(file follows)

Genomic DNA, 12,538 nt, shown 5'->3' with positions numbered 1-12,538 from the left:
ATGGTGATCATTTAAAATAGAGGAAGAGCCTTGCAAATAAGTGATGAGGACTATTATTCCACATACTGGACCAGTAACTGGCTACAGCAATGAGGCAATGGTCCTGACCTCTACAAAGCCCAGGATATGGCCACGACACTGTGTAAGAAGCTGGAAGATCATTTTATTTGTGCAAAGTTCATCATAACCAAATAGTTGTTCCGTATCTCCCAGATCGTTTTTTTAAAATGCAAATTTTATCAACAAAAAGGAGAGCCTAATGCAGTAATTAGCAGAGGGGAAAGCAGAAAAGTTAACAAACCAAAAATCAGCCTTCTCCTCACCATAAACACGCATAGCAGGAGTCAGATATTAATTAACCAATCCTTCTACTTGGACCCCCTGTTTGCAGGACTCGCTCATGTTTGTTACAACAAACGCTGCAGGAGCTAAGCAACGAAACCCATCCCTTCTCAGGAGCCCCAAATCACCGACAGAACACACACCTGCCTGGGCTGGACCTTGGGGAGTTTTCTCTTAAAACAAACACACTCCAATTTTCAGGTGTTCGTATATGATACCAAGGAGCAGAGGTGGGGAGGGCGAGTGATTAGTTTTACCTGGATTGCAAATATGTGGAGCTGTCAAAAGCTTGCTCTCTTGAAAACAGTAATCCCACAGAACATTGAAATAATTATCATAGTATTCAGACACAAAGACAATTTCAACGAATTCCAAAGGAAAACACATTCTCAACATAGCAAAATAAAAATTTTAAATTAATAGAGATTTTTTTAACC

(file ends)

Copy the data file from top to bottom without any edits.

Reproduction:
Genomic DNA, 12,538 nt, shown 5'->3' with positions numbered 1-12,538 from the left:
ATGGTGATCATTTAAAATAGAGGAAGAGCCTTGCAAATAAGTGATGAGGACTATTATTCCACATACTGGACCAGTAACTGGCTACAGCAATGAGGCAATGGTCCTGACCTCTACAAAGCCCAGGATATGGCCACGACACTGTGTAAGAAGCTGGAAGATCATTTTATTTGTGCAAAGTTCATCATAACCAAATAGTTGTTCCGTATCTCCCAGATCGTTTTTTTAAAATGCAAATTTTATCAACAAAAAGGAGAGCCTAATGCAGTAATTAGCAGAGGGGAAAGCAGAAAAGTTAACAAACCAAAAATCAGCCTTCTCCTCACCATAAACACGCATAGCAGGAGTCAGATATTAATTAACCAATCCTTCTACTTGGACCCCCTGTTTGCAGGACTCGCTCATGTTTGTTACAACAAACGCTGCAGGAGCTAAGCAACGAAACCCATCCCTTCTCAGGAGCCCCAAATCACCGACAGAACACACACCTGCCTGGGCTGGACCTTGGGGAGTTTTCTCTTAAAACAAACACACTCCAATTTTCAGGTGTTCGTATATGATACCAAGGAGCAGAGGTGGGGAGGGCGAGTGATTAGTTTTACCTGGATTGCAAATATGTGGAGCTGTCAAAAGCTTGCTCTCTTGAAAACAGTAATCCCACAGAACATTGAAATAATTATCATAGTATTCAGACACAAAGACAATTTCAACGAATTCCAAAGGAAAACACATTCTCAACATAGCAAAATAAAAATTTTAAATTAATAGAGATTTTTTTAACC